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Getting Started with the U.S. Census: Census Language

Census Small-Area Geography

When starting to work with the Census, you need to understand how the Census describes small-area geography.  Large geography (Nation, State, County) is easy to understand, however, other geographic terms can be confusing for the novice because specialized terminology is used to describe small areas of the country.  The Census Bureau standardizes this language across the US to facilitate comparison of geographic areas. The image below illustrates how the specialized terms fit together. Important tip: If doing historical census research, small area geographies began with larger urban areas in the 1940 Census and were not applied to the whole U.S. until the 2000 Census. 


More on Census small area geography:

Blocks: The smallest geographic level for which census data is available. No population threshold and size varies.
Block Groups: Population of 300 to 4,000 (optimum size is 1,500) and follow physical boundaries.
Census Tracts: Population of 1,500 to 8,000 (optimum size is 4,000) and follow physical boundaries.

Census Confidentiality

The Census Bureau collects a LOT of detailed personal information (income, family size, mortgage/rent paid, family relationships, etc).  Because of this, the bureau maintains a level of confidentiality because the Census Bureau does not want to provide a way for any individual or household to be identified through the data it collects and publishes.  While this may not matter with large geographies like Nation or State, it can become an issue with small areas like Blocks, Block Groups, and sometimes Tracts.  When looking at small area geographies, you may run into instances where the statistic is footnoted with a phrase about confidentiality.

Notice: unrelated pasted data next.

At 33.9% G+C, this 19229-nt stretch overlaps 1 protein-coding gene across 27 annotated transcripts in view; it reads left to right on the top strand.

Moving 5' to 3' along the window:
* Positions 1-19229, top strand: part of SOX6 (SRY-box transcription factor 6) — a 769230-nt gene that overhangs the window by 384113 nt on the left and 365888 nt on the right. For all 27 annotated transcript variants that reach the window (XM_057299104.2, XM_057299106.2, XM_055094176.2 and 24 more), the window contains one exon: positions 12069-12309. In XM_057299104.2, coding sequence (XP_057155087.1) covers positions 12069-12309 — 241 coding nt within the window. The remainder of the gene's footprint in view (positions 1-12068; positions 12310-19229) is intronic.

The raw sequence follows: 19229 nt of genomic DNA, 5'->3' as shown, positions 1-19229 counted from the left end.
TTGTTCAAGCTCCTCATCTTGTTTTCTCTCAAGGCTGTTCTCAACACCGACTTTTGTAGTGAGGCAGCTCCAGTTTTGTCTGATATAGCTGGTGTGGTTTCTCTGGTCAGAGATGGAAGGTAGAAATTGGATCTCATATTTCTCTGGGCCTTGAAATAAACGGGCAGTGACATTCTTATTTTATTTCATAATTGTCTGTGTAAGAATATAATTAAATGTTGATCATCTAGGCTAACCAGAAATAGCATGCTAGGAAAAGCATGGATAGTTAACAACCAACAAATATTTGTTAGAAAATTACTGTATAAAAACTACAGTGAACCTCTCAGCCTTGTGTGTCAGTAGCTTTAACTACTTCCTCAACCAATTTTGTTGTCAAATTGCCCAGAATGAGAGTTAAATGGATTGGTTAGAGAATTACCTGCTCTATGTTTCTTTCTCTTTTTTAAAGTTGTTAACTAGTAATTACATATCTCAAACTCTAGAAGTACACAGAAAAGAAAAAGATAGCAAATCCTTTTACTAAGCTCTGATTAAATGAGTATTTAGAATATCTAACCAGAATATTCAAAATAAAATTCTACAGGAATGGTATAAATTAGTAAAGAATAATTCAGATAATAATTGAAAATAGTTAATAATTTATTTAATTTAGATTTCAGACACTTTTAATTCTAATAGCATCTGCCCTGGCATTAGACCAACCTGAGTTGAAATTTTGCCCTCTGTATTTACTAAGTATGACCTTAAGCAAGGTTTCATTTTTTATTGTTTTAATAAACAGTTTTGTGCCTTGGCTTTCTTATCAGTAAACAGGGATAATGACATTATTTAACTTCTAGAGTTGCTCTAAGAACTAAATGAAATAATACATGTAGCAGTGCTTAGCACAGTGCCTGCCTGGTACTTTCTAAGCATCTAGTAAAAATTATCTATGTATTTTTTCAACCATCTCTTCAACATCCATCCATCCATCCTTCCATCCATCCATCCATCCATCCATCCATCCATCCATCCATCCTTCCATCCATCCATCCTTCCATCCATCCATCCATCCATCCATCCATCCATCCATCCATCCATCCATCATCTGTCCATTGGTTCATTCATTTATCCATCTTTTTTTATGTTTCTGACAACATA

Census and Race/Ethnicty

Census definitions of race have changed over time and reflect the anxieties and concerns of the time they were used.  (Pew provides a great comparison of historical race/ethnicty questions with the 2010 Census). Currently only the following categories for race and ethnicity from the White House Office of Management and Budget (OMB) are used:

White – A person having origins in any of the original peoples of Europe, the Middle East, or North Africa.

Black or African American – A person having origins in any of the Black racial groups of Africa.

American Indian or Alaska Native – A person having origins in any of the original peoples of North and South America (including Central America) and who maintains tribal affiliation or community attachment.

Asian – A person having origins in any of the original peoples of the Far East, Southeast Asia, or the Indian subcontinent including, for example, Cambodia, China, India, Japan, Korea, Malaysia, Pakistan, the Philippine Islands, Thailand, and Vietnam.

Native Hawaiian or Other Pacific Islander – A person having origins in any of the original peoples of Hawaii, Guam, Samoa, or other Pacific Islands.

In addition to the five race categories, there are two for ethnicity: Hispanic or Latino and Not Hispanic or LatinoHispanic/Latino is NOT a race -- Hispanics/Latinos can be of any race. The Census asks each person whether or not s/he is Hispanic/Latino, defined as a person of Cuban, Mexican, Puerto Rican, South or Central American, or other Spanish culture or origin regardless of race. (Note: People from Brazil are not included as Hispanic).

Terms to Know

The following are some of the most searched census terms.  If at any time you encounter a term that you do not understand or seems strange in the context, search it in the Census glossary.

Social/Economic Terms

Geographic Terms